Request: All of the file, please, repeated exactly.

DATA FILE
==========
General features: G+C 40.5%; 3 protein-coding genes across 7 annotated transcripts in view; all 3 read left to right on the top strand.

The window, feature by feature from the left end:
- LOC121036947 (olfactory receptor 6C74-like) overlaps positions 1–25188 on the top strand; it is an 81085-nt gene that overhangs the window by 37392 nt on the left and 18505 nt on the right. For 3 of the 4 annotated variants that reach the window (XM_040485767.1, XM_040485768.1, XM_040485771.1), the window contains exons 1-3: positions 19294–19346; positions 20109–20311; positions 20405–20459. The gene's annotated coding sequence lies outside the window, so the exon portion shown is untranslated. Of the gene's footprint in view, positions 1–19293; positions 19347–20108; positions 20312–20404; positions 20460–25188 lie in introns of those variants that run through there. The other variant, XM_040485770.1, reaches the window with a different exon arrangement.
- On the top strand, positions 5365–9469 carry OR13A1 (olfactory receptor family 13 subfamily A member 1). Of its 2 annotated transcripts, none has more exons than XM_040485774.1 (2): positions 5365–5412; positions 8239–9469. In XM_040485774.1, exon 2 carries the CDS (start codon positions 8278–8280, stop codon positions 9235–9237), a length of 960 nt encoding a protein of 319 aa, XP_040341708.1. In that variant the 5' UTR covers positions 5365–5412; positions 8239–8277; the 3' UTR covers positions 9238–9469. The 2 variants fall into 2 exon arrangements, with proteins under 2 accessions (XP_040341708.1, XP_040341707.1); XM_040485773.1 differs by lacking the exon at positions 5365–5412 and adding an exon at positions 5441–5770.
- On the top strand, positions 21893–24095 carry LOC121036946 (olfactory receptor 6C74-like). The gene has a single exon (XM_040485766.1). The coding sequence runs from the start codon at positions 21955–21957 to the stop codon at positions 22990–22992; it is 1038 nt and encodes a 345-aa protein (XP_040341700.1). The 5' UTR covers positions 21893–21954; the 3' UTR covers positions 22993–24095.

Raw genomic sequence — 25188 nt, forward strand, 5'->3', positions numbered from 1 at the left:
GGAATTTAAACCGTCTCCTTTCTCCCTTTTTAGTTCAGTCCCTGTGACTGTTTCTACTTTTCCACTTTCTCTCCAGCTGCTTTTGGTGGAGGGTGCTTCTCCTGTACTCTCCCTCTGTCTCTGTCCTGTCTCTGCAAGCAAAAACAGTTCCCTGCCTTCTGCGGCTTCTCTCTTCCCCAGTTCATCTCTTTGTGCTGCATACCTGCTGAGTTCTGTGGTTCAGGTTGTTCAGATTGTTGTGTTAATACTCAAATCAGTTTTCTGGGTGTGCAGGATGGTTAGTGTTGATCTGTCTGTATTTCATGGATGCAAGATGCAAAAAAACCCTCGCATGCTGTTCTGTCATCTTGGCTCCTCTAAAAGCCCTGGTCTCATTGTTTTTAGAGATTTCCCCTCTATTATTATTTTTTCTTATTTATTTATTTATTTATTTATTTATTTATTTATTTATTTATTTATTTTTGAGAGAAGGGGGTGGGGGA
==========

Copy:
General features: G+C 40.5%; 3 protein-coding genes across 7 annotated transcripts in view; all 3 read left to right on the top strand.

The window, feature by feature from the left end:
- LOC121036947 (olfactory receptor 6C74-like) overlaps positions 1–25188 on the top strand; it is an 81085-nt gene that overhangs the window by 37392 nt on the left and 18505 nt on the right. For 3 of the 4 annotated variants that reach the window (XM_040485767.1, XM_040485768.1, XM_040485771.1), the window contains exons 1-3: positions 19294–19346; positions 20109–20311; positions 20405–20459. The gene's annotated coding sequence lies outside the window, so the exon portion shown is untranslated. Of the gene's footprint in view, positions 1–19293; positions 19347–20108; positions 20312–20404; positions 20460–25188 lie in introns of those variants that run through there. The other variant, XM_040485770.1, reaches the window with a different exon arrangement.
- On the top strand, positions 5365–9469 carry OR13A1 (olfactory receptor family 13 subfamily A member 1). Of its 2 annotated transcripts, none has more exons than XM_040485774.1 (2): positions 5365–5412; positions 8239–9469. In XM_040485774.1, exon 2 carries the CDS (start codon positions 8278–8280, stop codon positions 9235–9237), a length of 960 nt encoding a protein of 319 aa, XP_040341708.1. In that variant the 5' UTR covers positions 5365–5412; positions 8239–8277; the 3' UTR covers positions 9238–9469. The 2 variants fall into 2 exon arrangements, with proteins under 2 accessions (XP_040341708.1, XP_040341707.1); XM_040485773.1 differs by lacking the exon at positions 5365–5412 and adding an exon at positions 5441–5770.
- On the top strand, positions 21893–24095 carry LOC121036946 (olfactory receptor 6C74-like). The gene has a single exon (XM_040485766.1). The coding sequence runs from the start codon at positions 21955–21957 to the stop codon at positions 22990–22992; it is 1038 nt and encodes a 345-aa protein (XP_040341700.1). The 5' UTR covers positions 21893–21954; the 3' UTR covers positions 22993–24095.

Raw genomic sequence — 25188 nt, forward strand, 5'->3', positions numbered from 1 at the left:
GGAATTTAAACCGTCTCCTTTCTCCCTTTTTAGTTCAGTCCCTGTGACTGTTTCTACTTTTCCACTTTCTCTCCAGCTGCTTTTGGTGGAGGGTGCTTCTCCTGTACTCTCCCTCTGTCTCTGTCCTGTCTCTGCAAGCAAAAACAGTTCCCTGCCTTCTGCGGCTTCTCTCTTCCCCAGTTCATCTCTTTGTGCTGCATACCTGCTGAGTTCTGTGGTTCAGGTTGTTCAGATTGTTGTGTTAATACTCAAATCAGTTTTCTGGGTGTGCAGGATGGTTAGTGTTGATCTGTCTGTATTTCATGGATGCAAGATGCAAAAAAACCCTCGCATGCTGTTCTGTCATCTTGGCTCCTCTAAAAGCCCTGGTCTCATTGTTTTTAGAGATTTCCCCTCTATTATTATTTTTTCTTATTTATTTATTTATTTATTTATTTATTTATTTATTTATTTATTTATTTTTGAGAGAAGGGGGTGGGGGA